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Clemency for 'cop killer' haunts Huckabee
Posted By Drew Zahn On 11/30/2009 @ 4:01 pm In Front Page | Comments Disabled
Maurice Clemmons, the alleged gunman sought in the recent slaying of four Seattle-area police officers, was released from a Washington jail just six days ago, but it’s his prior release from an Arkansas prison that is returning in news accounts to haunt the then-governor of the state, Mike Huckabee.
“The political future of former Republican presidential candidate Mike Huckabee could be damaged by his role in commuting the sentence of a man who is now suspected of killing four police officers in Washington state,” writes Nicholas Johnston of Bloomberg News.
“Back then, Gov. Huckabee granted clemency to a disturbing number of people, including a man named Maurice Clemmons who should have never been let out,” said Larry Jegley, prosecuting attorney for Arkansas’ Pulaski County. “This is the day I’ve been dreading for a long time.”
And this isn’t the first time Huckabee has been criticized for shortening prison terms.
During the 2008 presidential race, Huckabee’s rival in seeking the Oval Office, Massachusetts Gov. Mitt Romney, released a television ad in the early battleground state of Iowa pointing fingers at Huckabee’s record.
“Mike Huckabee? He granted 1,033 pardons and commutations, including 12 convicted murderers,” the advertisement’s announcer toned. “Huckabee granted more clemencies than the previous three governors combined.”
The advertisement, called “Choice: Judgment,” can be seen below:
Dozens of news outlets have also recalled the controversy surrounding Huckabee’s role in the 1999 release of convicted rapist Wayne DuMond, who went on to offend again less than a year later, raping and murdering a Missouri woman.
During the presidential campaign, Huckabee defended the number of clemencies his office issued, explaining most of them were granted to nonviolent offenders who couldn’t get jobs because of their criminal record.
“We had multiple cases where you had a 35-year-old single mom trying to get a job,” Huckabee told New Hampshire’s Concord Monitor. “She couldn’t get hired because when she was 18, she wrote a hot check. … Does anybody think we should punish that person for the rest of her life and keep her out of the workforce? I’ve never found a person who’s said, ‘Gosh, yes.’”
Regarding DuMond, Huckabee repeatedly explained that he actually denied the rapist commutation, but admitted that he had supported DuMond’s release.
“My mistake, and it is one I have to live with, is I supported the parole board’s decision, but I didn’t make the decision,” Huckabee told Monitor reporters.
In a statement released about the Washington cop killings, Huckabee again explained the alleged offender’s freedom was the parole board’s decision and deflected implications that he’s to blame for the prisoner’s release:
“Should he be found to be responsible for this horrible tragedy, it will be the result of a series of failures in the criminal justice system in both Arkansas and Washington State,” writes the press team on the governor’s Huck PAC website. “He was recommended for and received a commutation of his original sentence from 1990, this commutation made him parole eligible and he was then paroled by the parole board once they determined he met the conditions at that time. He was arrested later for parole violation and taken back to prison to serve his full term, but prosecutors dropped the charges that would have held him. It appears that he has continued to have a string of criminal and psychotic behavior but was not kept incarcerated by either state.”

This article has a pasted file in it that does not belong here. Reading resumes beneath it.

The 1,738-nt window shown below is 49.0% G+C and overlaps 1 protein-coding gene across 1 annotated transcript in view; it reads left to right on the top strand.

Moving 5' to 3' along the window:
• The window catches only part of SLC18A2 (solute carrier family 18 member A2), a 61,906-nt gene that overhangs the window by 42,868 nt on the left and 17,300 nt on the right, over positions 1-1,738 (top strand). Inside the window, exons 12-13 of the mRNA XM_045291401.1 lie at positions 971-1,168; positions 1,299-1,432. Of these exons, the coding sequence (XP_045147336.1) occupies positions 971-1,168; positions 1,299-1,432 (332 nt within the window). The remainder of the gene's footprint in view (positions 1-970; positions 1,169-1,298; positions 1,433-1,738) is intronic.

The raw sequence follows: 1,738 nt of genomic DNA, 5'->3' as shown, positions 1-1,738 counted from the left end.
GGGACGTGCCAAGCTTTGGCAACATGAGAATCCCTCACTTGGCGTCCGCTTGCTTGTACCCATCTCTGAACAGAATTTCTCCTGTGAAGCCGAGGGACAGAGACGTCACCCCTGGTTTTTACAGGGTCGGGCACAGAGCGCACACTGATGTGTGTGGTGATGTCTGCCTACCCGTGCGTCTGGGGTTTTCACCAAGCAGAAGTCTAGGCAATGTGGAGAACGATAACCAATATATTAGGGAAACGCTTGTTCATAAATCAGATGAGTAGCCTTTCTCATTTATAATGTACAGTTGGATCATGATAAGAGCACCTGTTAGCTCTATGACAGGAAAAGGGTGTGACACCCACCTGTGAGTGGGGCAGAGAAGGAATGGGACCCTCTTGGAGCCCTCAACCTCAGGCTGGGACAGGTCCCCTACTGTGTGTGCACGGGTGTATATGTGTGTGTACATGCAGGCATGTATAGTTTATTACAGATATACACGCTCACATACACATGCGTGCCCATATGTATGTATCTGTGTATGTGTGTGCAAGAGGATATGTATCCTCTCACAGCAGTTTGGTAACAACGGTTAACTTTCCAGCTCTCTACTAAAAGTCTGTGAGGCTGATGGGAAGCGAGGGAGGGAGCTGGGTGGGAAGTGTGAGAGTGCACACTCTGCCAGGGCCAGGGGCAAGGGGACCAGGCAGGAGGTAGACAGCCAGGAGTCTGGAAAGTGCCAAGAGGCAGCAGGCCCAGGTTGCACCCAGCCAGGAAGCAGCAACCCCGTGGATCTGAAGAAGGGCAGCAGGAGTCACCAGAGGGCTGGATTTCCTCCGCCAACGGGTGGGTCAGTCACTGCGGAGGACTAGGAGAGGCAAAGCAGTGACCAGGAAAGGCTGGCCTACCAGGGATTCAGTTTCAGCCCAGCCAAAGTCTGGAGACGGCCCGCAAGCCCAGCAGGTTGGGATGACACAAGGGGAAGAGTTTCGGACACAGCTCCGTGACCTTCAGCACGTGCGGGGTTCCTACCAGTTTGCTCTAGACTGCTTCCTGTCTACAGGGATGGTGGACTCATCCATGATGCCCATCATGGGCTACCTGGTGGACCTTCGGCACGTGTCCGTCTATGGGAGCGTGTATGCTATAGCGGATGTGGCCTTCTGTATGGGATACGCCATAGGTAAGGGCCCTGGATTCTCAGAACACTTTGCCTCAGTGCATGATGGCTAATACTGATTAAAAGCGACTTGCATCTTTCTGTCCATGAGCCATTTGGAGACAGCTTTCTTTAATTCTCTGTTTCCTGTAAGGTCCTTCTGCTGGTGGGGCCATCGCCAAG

In 2000, Huckabee commuted Clemmons’ 95-year sentence, citing the man’s youth – he was 17 at the time of his conviction – as reason for reducing the sentence, thus making Clemmons eligible for parole.
Clemmons was then granted parole, returned to prison for violating parole, released again, jailed and released in Washington, then jailed most recently on child-rape charges, before being released just six days ago on bail. He is now being hunted for the killing of four Lakewood, Wash., police officers.
The Seattle Times reports Clemmons’ criminal history includes five felony convictions in Arkansas and at least eight felony charges in Washington.
And while it’s true that several authorities neglected to keep the repeat offender behind bars, recent headlines have been quick to point out that were it not for the clemency Huckabee granted in 2000, Clemmons would still be serving a 95-year sentence.
On Fox News Radio today, Huckabee defended himself against the headlines:
“If I could’ve known nine years ago, looked into the future, would I have acted favorably upon the parole board’s recommendation?” Huckabee said. “Of course not.”
Responding to those questioning the ramifications of the Clemmons fiasco on his future aspirations, Huckabee added, “Politics is the last thing on my mind. It should be the last thing on anybody’s mind. To me it’s repulsive that people are trying to bring something like that up in the midst of what ought to be a concern for these officers’ families.
“The criminal justice is far from perfect, and in this case it failed miserably on all sides,” he concluded.
The four officers killed were Lakewood Police Sgt. Mark Renninger, 39, and Officers Ronald Owens, 37; Tina Griswold, 40; and Greg Richards, 42.
Officials in Washington have not publicly explained why a prisoner facing multiple felony charges was able to post bail and be released from jail again.
Washington Gov. Chris Gregoire told KOMO Radio the deaths are shocking – a “tragedy beyond anybody’s comprehension.”
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